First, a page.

Thank You Cotton

Left to right: Odis Young, Cotton Cordell and Fred Young compare Big-Os. Photo Todd Long, fishingforhistory.com

Left to right: Odis Young, Cotton Cordell and Fred Young compare Big-Os. Photo Todd Long, fishingforhistory.com

There are lure designers, seems every garage has at least one, and then there are lure designers. In our time there have only been a few true icons in the industry – Jim Bagley, James Heddon, Bill Norman and Lauri Rapala are a few of them that come to mind. All of these designers left an impression on the industry and sport that will live forever, not only in the books but on the local tackle shelves. They all created baits that were just successful back in the day, they’re still successful today.

The list of lure designers above, all have one thing in common – they’ve all passed on to that big pond in the heavens.

Unfortunately, today another icon in bass lure design was taken from us. Cotton Cordell, age 86, passed today at his home in Hot Springs, AR.

The Goin' Jessie boat Cordell designed and sold. This ad is circa 1972.

The Goin’ Jessie boat Cordell designed and sold. This ad is circa 1972.

Cordell’s mark on the industry started at an early age working for his family’s marina on Lake Catherine. Early on he was a talented angler, often teaching clients how to catch fish. Not having much money, Cotton turned to making his own lures in order to be able to fish – the first of which was a banana head jig with dog hair as a skirt. The jig took off and next thing he knew, his dog didn’t have much hair left.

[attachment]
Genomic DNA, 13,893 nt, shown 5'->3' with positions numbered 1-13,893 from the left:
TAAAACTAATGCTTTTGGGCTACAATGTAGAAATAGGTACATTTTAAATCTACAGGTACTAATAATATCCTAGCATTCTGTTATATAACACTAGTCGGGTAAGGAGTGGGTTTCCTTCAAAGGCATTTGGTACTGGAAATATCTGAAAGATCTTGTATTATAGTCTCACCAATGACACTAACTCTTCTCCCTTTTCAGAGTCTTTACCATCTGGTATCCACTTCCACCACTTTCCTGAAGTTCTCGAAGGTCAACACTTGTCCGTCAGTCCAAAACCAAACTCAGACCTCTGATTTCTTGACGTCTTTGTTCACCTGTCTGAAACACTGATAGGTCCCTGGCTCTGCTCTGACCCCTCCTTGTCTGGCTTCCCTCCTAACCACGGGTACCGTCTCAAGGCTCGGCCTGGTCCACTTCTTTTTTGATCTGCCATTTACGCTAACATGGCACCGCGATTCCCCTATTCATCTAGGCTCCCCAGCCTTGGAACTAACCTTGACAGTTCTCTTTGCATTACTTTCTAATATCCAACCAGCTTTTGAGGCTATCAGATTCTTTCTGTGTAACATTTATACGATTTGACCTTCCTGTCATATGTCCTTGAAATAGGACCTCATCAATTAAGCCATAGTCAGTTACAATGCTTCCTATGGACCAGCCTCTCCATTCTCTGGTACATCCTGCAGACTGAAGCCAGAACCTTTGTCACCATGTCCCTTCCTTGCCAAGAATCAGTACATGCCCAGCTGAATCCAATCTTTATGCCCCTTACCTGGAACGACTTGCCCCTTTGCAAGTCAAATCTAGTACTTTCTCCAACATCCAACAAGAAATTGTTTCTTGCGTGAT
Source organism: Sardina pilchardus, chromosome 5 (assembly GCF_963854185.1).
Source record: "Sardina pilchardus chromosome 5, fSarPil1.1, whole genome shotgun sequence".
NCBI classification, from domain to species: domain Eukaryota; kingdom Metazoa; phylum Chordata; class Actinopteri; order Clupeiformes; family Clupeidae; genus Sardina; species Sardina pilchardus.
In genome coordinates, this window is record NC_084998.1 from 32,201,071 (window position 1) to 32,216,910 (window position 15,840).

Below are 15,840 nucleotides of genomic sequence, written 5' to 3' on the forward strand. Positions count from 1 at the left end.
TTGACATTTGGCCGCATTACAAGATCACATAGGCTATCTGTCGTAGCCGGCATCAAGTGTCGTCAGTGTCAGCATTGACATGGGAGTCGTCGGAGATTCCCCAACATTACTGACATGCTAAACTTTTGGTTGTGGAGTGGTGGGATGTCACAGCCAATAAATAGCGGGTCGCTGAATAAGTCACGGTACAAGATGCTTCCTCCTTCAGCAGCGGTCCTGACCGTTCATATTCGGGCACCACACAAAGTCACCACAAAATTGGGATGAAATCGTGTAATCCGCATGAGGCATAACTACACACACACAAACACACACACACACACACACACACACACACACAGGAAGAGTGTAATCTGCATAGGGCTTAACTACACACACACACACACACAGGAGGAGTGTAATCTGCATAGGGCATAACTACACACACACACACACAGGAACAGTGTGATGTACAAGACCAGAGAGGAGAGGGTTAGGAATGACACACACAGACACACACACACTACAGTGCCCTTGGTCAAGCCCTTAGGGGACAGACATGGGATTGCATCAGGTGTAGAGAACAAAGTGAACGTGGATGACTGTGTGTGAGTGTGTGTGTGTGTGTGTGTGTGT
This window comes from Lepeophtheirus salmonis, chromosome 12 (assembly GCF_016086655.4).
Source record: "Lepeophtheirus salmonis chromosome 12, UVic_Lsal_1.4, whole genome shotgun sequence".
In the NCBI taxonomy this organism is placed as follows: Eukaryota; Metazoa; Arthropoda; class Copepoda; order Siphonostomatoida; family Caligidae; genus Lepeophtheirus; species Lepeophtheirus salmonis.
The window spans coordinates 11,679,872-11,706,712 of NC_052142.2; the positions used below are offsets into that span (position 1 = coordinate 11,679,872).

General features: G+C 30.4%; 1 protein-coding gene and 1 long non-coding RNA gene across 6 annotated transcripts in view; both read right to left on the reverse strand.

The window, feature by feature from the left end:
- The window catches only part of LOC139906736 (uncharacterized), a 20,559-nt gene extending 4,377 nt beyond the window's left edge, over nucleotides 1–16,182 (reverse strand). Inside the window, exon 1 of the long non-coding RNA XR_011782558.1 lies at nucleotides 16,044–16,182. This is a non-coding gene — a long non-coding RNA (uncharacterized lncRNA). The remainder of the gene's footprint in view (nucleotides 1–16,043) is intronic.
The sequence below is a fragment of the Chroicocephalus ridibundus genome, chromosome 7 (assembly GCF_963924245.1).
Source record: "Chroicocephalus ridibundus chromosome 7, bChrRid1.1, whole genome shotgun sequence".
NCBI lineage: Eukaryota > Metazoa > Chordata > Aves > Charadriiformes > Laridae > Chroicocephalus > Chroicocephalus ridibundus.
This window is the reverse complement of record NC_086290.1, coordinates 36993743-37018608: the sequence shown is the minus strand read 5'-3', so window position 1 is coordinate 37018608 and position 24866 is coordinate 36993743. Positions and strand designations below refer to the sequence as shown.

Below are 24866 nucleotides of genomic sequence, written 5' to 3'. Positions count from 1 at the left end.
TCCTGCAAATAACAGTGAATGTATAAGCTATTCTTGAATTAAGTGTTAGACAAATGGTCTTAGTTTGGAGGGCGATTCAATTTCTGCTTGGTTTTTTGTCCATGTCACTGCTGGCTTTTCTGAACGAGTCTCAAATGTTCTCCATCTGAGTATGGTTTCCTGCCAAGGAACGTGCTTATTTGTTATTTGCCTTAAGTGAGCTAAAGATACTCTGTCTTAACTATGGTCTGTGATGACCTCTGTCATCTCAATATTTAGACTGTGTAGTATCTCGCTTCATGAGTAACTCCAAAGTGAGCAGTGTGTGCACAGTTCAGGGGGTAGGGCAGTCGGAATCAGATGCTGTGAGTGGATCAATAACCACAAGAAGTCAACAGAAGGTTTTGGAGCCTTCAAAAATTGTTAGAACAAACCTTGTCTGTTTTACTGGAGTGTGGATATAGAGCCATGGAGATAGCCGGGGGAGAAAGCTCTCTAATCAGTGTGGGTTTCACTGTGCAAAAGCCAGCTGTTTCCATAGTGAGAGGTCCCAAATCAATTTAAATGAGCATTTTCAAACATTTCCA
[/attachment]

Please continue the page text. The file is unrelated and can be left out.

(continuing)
Although he started out with the simple jig, he is probably best known for The Spot, Red Fin, Gay Blade and the Boy Howdy. What he’s probably not known for is he designed the Heddon Sonic and Sonar along with a rod line and a boat line called “The Going Jessie.”

The Boy Howdy topwater lure and Cordell's introduction of his rod line. circa 1972.

The Boy Howdy topwater lure and Cordell’s introduction of his rod line. circa 1972.

His best-selling bait of all time has been the Spot. But the Big-O, a bait he produced for Fred Young, sold 1.3 million copies in a little over 12 months. It sold so well, in fact, that he paid off the 3-million dollar loan he took out for tooling in about 18 months.

Steve Price wrote of Cordell in his new book, The Fish That Changed America: “Born in 1928 in Benton, Arkansas, where his father had a furniture store, he was always known as ‘Carl JR.,” but that ended before he turned 15, because by then his hair had turned snow-white. His nickname quickly became “Cotton” and has stayed with him his entire life.”

A selection of Cordell products circa 19777.

A selection of Cordell products circa 19777.

The number of bass Cotton Cordell’s responsible for being caught is too large to count. Still anglers continue to rely on his creations, many over 40 years old, to put fish in the well. Cordell, who has been inducted into nearly all fishing Halls of Fame, leaves a void in the industry that will be difficult to fill. Thank you Cotton for your contributions to the sport. We’ll continue catching fish with your creations here and I’m sure you’ll carry on up there.